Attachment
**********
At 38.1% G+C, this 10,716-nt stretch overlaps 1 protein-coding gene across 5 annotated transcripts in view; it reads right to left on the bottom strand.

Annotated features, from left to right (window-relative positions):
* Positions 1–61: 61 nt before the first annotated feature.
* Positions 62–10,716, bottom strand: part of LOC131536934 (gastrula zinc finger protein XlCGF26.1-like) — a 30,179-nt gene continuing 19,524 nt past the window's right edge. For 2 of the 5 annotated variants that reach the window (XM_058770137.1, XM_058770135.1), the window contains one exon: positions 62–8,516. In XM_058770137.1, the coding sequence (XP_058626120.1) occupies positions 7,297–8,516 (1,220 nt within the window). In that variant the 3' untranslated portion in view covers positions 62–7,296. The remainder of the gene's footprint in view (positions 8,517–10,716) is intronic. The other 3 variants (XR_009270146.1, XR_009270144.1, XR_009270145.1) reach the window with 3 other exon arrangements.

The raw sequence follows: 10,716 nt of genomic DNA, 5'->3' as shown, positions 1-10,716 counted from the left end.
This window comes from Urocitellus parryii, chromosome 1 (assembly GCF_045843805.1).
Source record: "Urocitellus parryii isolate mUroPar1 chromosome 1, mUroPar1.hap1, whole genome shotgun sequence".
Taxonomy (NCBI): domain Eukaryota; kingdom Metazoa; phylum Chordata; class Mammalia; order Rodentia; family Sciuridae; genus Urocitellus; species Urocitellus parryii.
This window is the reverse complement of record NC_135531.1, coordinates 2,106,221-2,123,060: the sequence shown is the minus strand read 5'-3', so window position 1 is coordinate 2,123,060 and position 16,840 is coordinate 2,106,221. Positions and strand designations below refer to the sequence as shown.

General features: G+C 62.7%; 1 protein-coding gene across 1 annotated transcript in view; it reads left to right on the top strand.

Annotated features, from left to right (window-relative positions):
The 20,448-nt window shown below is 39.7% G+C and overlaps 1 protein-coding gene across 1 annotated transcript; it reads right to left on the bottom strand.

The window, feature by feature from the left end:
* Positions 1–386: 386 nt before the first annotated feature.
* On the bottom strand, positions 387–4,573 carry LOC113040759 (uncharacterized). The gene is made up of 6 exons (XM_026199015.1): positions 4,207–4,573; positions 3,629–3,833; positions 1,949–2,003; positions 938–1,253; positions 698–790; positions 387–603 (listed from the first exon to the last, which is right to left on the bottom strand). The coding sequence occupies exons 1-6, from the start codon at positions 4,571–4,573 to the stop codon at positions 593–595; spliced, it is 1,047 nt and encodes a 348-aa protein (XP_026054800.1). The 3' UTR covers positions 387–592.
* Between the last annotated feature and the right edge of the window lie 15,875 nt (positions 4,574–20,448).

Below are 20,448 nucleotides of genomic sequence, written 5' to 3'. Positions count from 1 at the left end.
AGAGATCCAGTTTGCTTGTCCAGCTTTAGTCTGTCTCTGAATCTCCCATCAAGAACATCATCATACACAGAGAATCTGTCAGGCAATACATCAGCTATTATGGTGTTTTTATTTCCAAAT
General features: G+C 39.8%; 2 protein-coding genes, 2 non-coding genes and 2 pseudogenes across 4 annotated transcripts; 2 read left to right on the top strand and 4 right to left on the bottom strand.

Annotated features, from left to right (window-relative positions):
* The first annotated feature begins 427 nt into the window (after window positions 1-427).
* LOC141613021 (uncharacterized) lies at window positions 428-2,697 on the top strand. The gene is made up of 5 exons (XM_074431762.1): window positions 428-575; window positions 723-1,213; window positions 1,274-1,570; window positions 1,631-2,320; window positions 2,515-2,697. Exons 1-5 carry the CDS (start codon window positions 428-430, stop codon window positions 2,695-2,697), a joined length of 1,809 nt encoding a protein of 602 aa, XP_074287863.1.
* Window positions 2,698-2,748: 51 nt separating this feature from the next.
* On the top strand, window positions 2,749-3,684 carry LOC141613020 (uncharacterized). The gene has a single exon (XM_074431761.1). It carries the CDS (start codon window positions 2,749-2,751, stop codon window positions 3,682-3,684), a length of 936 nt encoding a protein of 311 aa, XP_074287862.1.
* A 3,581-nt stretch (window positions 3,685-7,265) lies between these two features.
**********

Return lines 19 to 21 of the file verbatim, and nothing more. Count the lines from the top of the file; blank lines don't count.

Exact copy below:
General features: G+C 39.8%; 2 protein-coding genes, 2 non-coding genes and 2 pseudogenes across 4 annotated transcripts; 2 read left to right on the top strand and 4 right to left on the bottom strand.

Annotated features, from left to right (window-relative positions):
* The first annotated feature begins 427 nt into the window (after window positions 1-427).